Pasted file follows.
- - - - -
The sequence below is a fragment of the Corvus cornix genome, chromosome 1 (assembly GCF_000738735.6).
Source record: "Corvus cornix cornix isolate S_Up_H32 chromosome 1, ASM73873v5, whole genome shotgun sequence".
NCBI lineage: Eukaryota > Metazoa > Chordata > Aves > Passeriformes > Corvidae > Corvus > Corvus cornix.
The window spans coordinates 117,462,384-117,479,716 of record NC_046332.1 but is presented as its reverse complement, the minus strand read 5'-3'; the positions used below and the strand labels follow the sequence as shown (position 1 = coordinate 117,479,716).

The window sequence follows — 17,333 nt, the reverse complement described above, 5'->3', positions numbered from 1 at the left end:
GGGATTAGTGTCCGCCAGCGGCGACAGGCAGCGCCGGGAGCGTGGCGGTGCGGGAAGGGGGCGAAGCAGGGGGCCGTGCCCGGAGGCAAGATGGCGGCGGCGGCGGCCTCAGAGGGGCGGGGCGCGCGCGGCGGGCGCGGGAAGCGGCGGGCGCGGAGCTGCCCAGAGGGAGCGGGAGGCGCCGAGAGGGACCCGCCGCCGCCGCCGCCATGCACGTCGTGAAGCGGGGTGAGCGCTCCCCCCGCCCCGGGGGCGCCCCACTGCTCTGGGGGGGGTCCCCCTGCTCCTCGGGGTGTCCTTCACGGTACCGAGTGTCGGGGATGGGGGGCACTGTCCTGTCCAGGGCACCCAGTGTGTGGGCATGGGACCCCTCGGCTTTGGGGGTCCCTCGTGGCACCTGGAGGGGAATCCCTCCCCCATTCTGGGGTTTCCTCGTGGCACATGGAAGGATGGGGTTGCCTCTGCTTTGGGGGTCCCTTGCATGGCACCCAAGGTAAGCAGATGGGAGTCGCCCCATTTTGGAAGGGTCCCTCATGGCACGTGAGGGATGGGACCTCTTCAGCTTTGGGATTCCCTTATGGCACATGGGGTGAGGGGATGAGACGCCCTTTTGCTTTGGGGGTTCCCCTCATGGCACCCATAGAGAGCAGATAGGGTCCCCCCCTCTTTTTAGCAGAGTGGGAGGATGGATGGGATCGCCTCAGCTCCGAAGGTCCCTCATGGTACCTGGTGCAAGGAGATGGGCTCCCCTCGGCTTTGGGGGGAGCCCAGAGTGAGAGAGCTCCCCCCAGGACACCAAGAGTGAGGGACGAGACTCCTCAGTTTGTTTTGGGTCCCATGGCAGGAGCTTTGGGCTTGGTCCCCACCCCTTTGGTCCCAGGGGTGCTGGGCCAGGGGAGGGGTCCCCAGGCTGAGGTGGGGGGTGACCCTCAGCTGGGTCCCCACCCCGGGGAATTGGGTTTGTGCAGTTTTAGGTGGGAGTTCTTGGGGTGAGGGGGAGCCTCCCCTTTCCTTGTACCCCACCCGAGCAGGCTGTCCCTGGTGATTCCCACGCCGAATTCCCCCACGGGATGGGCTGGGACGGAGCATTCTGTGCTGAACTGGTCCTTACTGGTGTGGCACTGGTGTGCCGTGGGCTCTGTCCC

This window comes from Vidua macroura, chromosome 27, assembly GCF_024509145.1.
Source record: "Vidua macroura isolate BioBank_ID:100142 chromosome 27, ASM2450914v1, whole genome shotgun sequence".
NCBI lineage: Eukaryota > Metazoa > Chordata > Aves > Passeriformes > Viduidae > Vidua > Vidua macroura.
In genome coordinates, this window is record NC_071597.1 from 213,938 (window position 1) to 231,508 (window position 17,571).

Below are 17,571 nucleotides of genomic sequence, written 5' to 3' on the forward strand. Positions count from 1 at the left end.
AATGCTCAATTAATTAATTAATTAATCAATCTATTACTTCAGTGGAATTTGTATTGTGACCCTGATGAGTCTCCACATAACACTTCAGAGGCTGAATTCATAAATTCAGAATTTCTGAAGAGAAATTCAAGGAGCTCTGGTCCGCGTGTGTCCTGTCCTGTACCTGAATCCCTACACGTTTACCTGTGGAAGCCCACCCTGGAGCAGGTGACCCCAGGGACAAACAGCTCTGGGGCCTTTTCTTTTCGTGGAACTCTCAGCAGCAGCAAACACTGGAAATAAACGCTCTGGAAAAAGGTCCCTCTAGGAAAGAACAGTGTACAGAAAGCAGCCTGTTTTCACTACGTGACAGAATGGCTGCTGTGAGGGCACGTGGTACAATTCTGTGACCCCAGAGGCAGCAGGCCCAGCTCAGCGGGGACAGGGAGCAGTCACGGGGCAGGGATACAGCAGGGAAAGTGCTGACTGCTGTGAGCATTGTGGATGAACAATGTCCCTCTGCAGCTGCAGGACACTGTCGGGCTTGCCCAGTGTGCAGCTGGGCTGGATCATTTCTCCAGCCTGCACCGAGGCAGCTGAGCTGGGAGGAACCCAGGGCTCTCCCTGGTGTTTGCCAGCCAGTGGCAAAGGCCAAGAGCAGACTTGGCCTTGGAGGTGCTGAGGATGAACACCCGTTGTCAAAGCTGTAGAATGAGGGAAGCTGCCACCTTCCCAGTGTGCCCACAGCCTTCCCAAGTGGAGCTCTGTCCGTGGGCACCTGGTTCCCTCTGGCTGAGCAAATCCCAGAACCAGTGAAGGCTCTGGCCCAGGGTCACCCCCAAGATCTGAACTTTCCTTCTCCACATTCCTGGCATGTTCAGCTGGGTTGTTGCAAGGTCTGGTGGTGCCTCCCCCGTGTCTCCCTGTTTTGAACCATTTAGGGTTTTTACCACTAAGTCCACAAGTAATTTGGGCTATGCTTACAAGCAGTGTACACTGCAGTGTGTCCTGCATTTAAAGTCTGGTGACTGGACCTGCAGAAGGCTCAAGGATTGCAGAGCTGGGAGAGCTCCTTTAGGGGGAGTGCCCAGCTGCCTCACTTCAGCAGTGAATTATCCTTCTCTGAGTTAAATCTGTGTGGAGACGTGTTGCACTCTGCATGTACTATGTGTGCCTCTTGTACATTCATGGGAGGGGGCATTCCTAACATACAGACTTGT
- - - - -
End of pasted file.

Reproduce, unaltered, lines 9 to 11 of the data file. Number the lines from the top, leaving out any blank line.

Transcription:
NCBI lineage: Eukaryota > Metazoa > Chordata > Aves > Passeriformes > Viduidae > Vidua > Vidua macroura.
In genome coordinates, this window is record NC_071597.1 from 213,938 (window position 1) to 231,508 (window position 17,571).

Below are 17,571 nucleotides of genomic sequence, written 5' to 3' on the forward strand. Positions count from 1 at the left end.